Figure 1: The nuc house allows me to separate my nuc business from my honey business. On the left is the general timeline for production hive management. On the right is the general timeline for nucs. The key advantages to this strategy are labeled 1-5.
1. The heated building reduces the risk of chilled brood, so I can induce brood rearing sooner.
2. The extra time gives smaller clusters (M) more time to build up, making them available for mid-May nuc sales.
3. With a healthy supply of overwintered nucs, I can focus my production hives on production, using splits to repopulate production yards.
4. Extra bees from making nucs go into mating nucs, which eliminates the need to use
production hives to source my queen rearing needs.
5. Mid-Summer splits are used to grow a healthy population of nucs to overwinter.
M = medium-size nucs. L = large-size nucs.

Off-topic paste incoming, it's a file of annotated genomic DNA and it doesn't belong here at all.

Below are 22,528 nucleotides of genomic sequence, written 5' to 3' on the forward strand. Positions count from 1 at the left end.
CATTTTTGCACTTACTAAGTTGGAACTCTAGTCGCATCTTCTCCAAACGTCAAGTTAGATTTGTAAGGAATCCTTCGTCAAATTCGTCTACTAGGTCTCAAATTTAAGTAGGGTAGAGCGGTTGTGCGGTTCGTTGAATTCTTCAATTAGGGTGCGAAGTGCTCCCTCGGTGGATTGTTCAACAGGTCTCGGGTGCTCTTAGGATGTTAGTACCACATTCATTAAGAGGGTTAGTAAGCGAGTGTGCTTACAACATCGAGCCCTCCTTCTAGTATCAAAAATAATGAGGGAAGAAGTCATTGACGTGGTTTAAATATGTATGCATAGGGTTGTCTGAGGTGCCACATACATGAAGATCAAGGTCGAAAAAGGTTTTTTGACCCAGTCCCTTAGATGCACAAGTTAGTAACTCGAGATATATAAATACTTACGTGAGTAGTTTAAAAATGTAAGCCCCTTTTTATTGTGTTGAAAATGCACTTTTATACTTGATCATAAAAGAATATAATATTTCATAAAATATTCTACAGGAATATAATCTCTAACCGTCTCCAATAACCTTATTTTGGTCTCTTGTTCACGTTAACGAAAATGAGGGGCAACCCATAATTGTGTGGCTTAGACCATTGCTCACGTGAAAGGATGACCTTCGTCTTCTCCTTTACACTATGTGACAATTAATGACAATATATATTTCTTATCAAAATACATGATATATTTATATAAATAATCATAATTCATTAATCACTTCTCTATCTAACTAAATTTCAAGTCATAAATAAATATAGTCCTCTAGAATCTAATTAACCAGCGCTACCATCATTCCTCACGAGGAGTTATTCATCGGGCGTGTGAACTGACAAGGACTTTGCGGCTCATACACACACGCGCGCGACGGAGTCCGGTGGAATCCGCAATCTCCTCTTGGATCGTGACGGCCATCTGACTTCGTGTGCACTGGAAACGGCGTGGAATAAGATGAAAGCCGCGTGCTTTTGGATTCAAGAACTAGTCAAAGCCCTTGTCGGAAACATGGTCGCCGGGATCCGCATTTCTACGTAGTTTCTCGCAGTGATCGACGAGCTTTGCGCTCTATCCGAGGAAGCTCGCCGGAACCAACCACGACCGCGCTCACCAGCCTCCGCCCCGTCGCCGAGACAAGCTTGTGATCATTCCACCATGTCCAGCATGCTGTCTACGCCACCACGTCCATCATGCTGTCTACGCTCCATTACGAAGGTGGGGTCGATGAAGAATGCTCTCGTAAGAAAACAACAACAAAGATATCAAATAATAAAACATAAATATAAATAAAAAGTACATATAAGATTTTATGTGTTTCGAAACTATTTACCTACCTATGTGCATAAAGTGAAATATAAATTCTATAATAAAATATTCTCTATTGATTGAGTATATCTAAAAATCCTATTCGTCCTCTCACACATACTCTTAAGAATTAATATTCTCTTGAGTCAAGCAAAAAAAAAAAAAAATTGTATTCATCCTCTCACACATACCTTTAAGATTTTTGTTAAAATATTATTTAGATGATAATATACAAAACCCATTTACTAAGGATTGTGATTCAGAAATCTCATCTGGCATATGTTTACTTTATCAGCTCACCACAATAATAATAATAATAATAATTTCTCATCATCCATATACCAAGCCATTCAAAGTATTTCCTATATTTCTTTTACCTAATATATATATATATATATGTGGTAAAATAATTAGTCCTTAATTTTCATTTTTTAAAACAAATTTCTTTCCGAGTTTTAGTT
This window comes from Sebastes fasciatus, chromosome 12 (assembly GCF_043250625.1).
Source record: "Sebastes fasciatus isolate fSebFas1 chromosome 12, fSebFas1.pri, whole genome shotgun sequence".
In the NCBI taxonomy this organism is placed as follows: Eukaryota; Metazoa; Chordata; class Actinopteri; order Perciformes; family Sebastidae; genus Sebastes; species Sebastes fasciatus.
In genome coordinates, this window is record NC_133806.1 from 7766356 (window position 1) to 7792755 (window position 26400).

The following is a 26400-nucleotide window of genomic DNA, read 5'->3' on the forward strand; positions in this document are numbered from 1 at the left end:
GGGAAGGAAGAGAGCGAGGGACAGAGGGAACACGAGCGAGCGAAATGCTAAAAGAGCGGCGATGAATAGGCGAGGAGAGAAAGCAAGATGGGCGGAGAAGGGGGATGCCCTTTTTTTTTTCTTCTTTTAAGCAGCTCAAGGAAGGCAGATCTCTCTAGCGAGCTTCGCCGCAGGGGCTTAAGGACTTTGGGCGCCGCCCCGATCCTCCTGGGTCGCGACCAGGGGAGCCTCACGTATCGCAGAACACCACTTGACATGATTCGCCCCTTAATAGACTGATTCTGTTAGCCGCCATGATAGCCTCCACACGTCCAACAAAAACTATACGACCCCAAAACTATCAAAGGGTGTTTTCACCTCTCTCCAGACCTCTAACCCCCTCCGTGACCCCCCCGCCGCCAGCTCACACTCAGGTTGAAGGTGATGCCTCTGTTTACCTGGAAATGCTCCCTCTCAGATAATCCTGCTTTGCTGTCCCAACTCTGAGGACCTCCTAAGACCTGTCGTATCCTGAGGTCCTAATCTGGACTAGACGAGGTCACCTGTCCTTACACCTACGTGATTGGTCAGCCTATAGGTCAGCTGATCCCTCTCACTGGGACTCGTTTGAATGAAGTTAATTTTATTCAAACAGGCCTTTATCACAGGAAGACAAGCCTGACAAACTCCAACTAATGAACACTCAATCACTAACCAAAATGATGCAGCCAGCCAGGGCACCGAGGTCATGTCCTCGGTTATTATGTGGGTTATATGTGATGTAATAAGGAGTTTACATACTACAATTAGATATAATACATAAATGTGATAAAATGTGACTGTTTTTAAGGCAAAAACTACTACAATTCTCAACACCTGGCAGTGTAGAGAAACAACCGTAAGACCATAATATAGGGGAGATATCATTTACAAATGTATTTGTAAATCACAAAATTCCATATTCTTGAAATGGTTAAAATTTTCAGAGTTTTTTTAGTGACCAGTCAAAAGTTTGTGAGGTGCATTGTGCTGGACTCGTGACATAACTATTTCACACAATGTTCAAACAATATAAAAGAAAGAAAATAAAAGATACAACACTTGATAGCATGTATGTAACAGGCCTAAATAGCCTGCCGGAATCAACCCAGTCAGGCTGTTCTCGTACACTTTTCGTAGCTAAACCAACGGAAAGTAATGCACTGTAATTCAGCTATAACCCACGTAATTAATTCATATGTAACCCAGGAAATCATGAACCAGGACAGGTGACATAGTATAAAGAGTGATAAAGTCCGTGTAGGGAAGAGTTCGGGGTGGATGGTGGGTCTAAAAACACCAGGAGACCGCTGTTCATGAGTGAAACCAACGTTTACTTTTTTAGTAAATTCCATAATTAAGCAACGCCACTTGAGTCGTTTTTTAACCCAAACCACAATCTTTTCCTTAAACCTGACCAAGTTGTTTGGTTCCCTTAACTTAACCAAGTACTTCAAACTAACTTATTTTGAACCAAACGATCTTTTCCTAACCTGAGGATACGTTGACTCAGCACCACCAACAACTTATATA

The strategy I just described is not dependent on a heated nuc house. Strong nucs will survive outside. I have done it. One could easily substitute a nuc yard for the nuc house in Figure 1. There is an argument that having the colonies separated is the better option due to drifting, disease spread and robbing. Plus, there is the cost of both building and heating the nuc house. But there are several advantages to the nuc house. The biggest is the early Spring build up. An extra month is a big advantage. Mid-Summer splits don’t always grow as fast as I want them so the nucs may not be as large as I want them going into Winter. Having all the nucs in a heated building, conveniently located next to my honey house where I visit often and have the capacity to make up syrup, means that I can baby them through the Winter resulting in fewer losses and more bees to start the Spring build-up. In the end, I am glad I did it. I will make some improvements to the bee house (like more insulation) and implement my new strategy. Hopefully, you will hear how I reached both my honey production goals AND my nuc sale goals.